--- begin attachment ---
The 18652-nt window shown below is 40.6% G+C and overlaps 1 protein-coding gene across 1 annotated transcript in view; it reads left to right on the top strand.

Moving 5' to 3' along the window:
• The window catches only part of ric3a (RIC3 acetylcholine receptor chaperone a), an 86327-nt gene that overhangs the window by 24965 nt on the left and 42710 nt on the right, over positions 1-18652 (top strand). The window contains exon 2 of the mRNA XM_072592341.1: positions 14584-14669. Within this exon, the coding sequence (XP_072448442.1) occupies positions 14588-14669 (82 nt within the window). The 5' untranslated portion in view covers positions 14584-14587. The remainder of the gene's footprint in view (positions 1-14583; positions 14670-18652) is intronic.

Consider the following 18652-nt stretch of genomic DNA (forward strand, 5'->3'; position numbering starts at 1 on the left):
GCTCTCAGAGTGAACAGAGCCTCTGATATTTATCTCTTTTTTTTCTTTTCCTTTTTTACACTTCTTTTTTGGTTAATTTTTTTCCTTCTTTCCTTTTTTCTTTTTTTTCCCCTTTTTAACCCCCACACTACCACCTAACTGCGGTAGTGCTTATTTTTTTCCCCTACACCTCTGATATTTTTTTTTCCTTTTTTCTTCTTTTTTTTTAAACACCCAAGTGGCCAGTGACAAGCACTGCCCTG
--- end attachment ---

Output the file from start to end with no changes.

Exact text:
The 18652-nt window shown below is 40.6% G+C and overlaps 1 protein-coding gene across 1 annotated transcript in view; it reads left to right on the top strand.

Moving 5' to 3' along the window:
• The window catches only part of ric3a (RIC3 acetylcholine receptor chaperone a), an 86327-nt gene that overhangs the window by 24965 nt on the left and 42710 nt on the right, over positions 1-18652 (top strand). The window contains exon 2 of the mRNA XM_072592341.1: positions 14584-14669. Within this exon, the coding sequence (XP_072448442.1) occupies positions 14588-14669 (82 nt within the window). The 5' untranslated portion in view covers positions 14584-14587. The remainder of the gene's footprint in view (positions 1-14583; positions 14670-18652) is intronic.

Consider the following 18652-nt stretch of genomic DNA (forward strand, 5'->3'; position numbering starts at 1 on the left):
GCTCTCAGAGTGAACAGAGCCTCTGATATTTATCTCTTTTTTTTCTTTTCCTTTTTTACACTTCTTTTTTGGTTAATTTTTTTCCTTCTTTCCTTTTTTCTTTTTTTTCCCCTTTTTAACCCCCACACTACCACCTAACTGCGGTAGTGCTTATTTTTTTCCCCTACACCTCTGATATTTTTTTTTCCTTTTTTCTTCTTTTTTTTTAAACACCCAAGTGGCCAGTGACAAGCACTGCCCTG